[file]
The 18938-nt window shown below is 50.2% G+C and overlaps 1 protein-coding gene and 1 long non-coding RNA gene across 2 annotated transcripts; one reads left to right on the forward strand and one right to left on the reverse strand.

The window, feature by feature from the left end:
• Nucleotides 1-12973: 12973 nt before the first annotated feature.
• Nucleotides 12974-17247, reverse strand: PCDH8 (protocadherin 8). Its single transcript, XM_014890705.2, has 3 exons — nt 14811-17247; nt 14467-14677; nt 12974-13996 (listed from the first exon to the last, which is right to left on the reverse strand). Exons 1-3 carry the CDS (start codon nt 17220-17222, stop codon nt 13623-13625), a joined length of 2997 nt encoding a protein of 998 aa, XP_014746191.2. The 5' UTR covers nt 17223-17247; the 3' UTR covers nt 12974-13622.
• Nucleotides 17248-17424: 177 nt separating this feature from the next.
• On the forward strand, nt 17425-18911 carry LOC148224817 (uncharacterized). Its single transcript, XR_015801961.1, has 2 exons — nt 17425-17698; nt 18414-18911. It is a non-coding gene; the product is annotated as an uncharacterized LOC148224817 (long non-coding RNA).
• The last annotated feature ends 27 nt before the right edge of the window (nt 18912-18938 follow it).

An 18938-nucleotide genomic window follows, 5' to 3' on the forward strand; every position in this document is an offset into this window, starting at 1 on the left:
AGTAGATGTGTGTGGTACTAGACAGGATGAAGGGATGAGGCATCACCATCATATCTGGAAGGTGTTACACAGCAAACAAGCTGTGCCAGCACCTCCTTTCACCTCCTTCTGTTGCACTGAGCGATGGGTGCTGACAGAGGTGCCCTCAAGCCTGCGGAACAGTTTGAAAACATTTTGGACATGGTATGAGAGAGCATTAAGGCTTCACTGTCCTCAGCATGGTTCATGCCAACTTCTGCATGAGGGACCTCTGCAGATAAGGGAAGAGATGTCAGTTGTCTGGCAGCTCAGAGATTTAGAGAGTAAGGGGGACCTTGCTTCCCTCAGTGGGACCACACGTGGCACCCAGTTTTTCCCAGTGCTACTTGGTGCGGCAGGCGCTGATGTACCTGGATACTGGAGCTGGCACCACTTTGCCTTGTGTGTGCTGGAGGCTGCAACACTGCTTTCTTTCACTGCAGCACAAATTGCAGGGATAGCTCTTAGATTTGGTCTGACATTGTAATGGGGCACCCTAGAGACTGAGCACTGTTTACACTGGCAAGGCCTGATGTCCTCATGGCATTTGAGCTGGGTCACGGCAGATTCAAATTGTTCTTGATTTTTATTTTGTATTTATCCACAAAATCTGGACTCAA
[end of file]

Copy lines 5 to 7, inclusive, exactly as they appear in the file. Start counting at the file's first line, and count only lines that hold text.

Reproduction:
• Nucleotides 17248-17424: 177 nt separating this feature from the next.
• On the forward strand, nt 17425-18911 carry LOC148224817 (uncharacterized). Its single transcript, XR_015801961.1, has 2 exons — nt 17425-17698; nt 18414-18911. It is a non-coding gene; the product is annotated as an uncharacterized LOC148224817 (long non-coding RNA).
• The last annotated feature ends 27 nt before the right edge of the window (nt 18912-18938 follow it).